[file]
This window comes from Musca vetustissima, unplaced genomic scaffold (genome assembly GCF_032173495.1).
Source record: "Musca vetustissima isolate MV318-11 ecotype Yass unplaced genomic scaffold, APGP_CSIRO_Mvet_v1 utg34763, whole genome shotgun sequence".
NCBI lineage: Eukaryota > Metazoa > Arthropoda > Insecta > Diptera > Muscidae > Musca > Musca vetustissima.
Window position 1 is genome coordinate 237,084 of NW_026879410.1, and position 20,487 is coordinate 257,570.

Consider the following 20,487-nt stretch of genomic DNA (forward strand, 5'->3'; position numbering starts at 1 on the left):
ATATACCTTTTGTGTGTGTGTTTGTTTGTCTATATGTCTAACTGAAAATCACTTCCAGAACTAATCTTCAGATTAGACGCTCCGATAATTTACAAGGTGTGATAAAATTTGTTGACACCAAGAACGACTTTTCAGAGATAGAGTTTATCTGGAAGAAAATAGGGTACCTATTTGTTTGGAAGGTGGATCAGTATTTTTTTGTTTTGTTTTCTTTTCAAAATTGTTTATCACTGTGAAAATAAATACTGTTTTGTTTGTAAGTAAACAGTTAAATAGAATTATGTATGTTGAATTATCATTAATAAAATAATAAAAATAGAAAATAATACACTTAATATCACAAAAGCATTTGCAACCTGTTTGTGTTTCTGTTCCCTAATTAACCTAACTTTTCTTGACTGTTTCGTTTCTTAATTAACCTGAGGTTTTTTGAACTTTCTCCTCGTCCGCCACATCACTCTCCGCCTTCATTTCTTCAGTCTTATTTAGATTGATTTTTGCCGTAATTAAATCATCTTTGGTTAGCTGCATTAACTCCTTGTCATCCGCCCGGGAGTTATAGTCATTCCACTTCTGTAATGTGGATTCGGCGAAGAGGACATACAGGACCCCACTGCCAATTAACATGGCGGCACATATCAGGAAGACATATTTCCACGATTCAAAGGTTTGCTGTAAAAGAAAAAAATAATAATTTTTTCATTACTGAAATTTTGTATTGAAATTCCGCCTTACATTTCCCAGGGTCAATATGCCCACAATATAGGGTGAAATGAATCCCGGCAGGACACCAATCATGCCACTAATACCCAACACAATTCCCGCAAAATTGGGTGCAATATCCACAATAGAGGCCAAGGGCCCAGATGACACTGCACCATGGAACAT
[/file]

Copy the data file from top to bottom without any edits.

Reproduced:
This window comes from Musca vetustissima, unplaced genomic scaffold (genome assembly GCF_032173495.1).
Source record: "Musca vetustissima isolate MV318-11 ecotype Yass unplaced genomic scaffold, APGP_CSIRO_Mvet_v1 utg34763, whole genome shotgun sequence".
NCBI lineage: Eukaryota > Metazoa > Arthropoda > Insecta > Diptera > Muscidae > Musca > Musca vetustissima.
Window position 1 is genome coordinate 237,084 of NW_026879410.1, and position 20,487 is coordinate 257,570.

Consider the following 20,487-nt stretch of genomic DNA (forward strand, 5'->3'; position numbering starts at 1 on the left):
ATATACCTTTTGTGTGTGTGTTTGTTTGTCTATATGTCTAACTGAAAATCACTTCCAGAACTAATCTTCAGATTAGACGCTCCGATAATTTACAAGGTGTGATAAAATTTGTTGACACCAAGAACGACTTTTCAGAGATAGAGTTTATCTGGAAGAAAATAGGGTACCTATTTGTTTGGAAGGTGGATCAGTATTTTTTTGTTTTGTTTTCTTTTCAAAATTGTTTATCACTGTGAAAATAAATACTGTTTTGTTTGTAAGTAAACAGTTAAATAGAATTATGTATGTTGAATTATCATTAATAAAATAATAAAAATAGAAAATAATACACTTAATATCACAAAAGCATTTGCAACCTGTTTGTGTTTCTGTTCCCTAATTAACCTAACTTTTCTTGACTGTTTCGTTTCTTAATTAACCTGAGGTTTTTTGAACTTTCTCCTCGTCCGCCACATCACTCTCCGCCTTCATTTCTTCAGTCTTATTTAGATTGATTTTTGCCGTAATTAAATCATCTTTGGTTAGCTGCATTAACTCCTTGTCATCCGCCCGGGAGTTATAGTCATTCCACTTCTGTAATGTGGATTCGGCGAAGAGGACATACAGGACCCCACTGCCAATTAACATGGCGGCACATATCAGGAAGACATATTTCCACGATTCAAAGGTTTGCTGTAAAAGAAAAAAATAATAATTTTTTCATTACTGAAATTTTGTATTGAAATTCCGCCTTACATTTCCCAGGGTCAATATGCCCACAATATAGGGTGAAATGAATCCCGGCAGGACACCAATCATGCCACTAATACCCAACACAATTCCCGCAAAATTGGGTGCAATATCCACAATAGAGGCCAAGGGCCCAGATGACACTGCACCATGGAACAT